SACRAMENTO, California (Reuters) - Toni Atkins, who made history this week as California's first openly lesbian Assembly Speaker, may change the tone of state Democratic politics as her progressive views set her on a possible collision course with moderate Governor Jerry Brown.
The San Diego Democrat is expected to nudge the assembly toward the left, potentially sparking friction with party centrists like Brown, whose fiscally cautious and politically moderate stance helped stabilize state finances and built large majorities in the legislature.
"Of course, she's going to stand up to Brown when it's important to her," said University of Southern California political analyst Sherry Bebitch Jeffe. "On the other hand, the governor will stand firm until he feels he can't any more. And a compromise will be reached somewhere in the middle."
Atkins, 51, will lead the assembly in the most populous U.S. state at a time of unprecedented Democratic dominance, won in part because Democrats moved toward the middle on fiscal and some social policy, winning support of moderate voters as the Republican Party moved farther right.
Hints of a potential clash came quickly. Moments after her swearing-in on Monday, Atkins detailed a list of expensive legislative priorities such as helping veterans and the homeless, affordable housing and education.
"There are some worries that if she gets too far to the left it may cause some problems for Democrats in swing districts," Jeffe said.
The third woman to serve as assembly speaker, Atkins is seen as someone with business-friendly credentials but a liberal agenda on social issues, carrying bills in recent months on abortion, greenhouse gas emissions and transgender rights.
She wants more spending on programs to help veterans and the poor, which puts her in line with the more progressive state senate but could lead to conflict with Brown and moderate assembly Democrats, many elected with Republican support.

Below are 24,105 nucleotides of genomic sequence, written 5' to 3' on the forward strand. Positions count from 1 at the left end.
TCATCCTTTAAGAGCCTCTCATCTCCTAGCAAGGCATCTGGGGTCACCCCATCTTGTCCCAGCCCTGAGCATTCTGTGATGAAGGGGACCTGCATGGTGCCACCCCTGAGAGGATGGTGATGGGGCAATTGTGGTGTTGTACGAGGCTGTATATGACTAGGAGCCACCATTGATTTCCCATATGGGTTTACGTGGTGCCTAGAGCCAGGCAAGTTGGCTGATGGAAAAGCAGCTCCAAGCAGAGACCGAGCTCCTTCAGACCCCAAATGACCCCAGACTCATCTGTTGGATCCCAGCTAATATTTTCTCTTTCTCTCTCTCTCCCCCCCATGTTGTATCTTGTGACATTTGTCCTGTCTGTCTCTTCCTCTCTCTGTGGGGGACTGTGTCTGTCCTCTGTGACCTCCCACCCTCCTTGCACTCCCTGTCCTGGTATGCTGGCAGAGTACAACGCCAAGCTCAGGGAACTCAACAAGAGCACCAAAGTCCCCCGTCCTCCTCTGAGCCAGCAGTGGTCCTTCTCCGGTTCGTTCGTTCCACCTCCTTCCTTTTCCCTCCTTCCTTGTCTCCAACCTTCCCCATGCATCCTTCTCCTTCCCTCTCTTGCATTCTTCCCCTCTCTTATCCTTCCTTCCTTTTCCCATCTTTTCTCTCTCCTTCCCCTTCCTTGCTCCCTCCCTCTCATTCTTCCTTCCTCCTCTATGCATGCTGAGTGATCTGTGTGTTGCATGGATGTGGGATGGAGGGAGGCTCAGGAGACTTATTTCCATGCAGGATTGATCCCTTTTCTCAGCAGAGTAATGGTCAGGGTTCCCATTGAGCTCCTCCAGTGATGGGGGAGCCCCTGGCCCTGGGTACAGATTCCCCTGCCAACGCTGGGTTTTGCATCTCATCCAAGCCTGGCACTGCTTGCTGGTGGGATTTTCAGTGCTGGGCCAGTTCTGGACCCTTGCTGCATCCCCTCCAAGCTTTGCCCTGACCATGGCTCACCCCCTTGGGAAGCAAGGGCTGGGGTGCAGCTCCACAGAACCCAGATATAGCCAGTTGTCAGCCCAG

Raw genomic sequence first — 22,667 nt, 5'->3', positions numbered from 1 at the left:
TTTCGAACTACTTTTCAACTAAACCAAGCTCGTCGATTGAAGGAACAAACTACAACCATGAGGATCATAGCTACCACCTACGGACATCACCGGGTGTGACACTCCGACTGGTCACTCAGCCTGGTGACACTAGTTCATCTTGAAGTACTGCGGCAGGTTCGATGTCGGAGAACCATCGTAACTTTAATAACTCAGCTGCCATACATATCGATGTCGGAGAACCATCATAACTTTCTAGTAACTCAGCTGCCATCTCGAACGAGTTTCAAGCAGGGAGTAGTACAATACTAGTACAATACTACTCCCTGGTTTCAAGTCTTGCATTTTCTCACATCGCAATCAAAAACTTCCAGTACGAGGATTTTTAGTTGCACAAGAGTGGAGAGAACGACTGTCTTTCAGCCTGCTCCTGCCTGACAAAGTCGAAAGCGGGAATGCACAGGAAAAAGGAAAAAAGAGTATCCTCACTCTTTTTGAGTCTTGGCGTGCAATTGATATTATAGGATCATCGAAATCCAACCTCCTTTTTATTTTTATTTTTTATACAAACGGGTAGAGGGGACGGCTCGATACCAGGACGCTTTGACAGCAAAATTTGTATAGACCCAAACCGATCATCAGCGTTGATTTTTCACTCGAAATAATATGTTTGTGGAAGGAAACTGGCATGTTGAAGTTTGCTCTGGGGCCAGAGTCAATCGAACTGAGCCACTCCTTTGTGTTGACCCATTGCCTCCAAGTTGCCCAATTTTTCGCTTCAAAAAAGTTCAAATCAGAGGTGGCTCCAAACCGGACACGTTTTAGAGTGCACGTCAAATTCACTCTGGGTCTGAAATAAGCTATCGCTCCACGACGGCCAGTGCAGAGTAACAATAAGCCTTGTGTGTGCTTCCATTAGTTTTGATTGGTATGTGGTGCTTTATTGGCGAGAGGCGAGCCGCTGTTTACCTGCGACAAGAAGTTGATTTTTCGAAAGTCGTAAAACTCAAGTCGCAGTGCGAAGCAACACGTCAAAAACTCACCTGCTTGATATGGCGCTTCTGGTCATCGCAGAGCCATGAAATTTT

Under Atkins' predecessor and pressure from Brown, Democrats resisted using their majority to push through such liberal touchstones as allowing higher property taxes.
Some liberal measures were enacted, including letting nurses perform some abortions, raising the minimum wage and protections for undocumented immigrants. But others failed, including one Atkins supported authorizing alcohol regulators to oversee the medical marijuana industry.
"She tries to listen to all perspectives," said Brian Jones, a Republican who served with Atkins on a transportation board before both joined the assembly. "But at the end of the day, she's going to try to get done what's important to her."
As the daughter of a lead miner and a seamstress, raised in a rural Virginia home without running water, the issues close to her heart are clear: affordable housing and access to healthcare.
"You just need to take a look at her personal story, and what she has done," said Assemblyman Jimmy Gomez, a Democrat who will serve on her leadership team. "Toni and her family grew up poor, in substandard housing."
Atkins praised Brown's desire for a rainy-day fund enshrined in the state constitution, but signaled she would push to raise spending on social services.
"As we finalize the budget over the next few weeks, we will also look to expand opportunity by combating child poverty, improving access to higher education, increasing funding for transportation projects, and taking strides to expand affordable housing," Atkins said on Tuesday.
Reporting by Sharon Bernstein; Editing by Cynthia Johnston and Nick Zieminski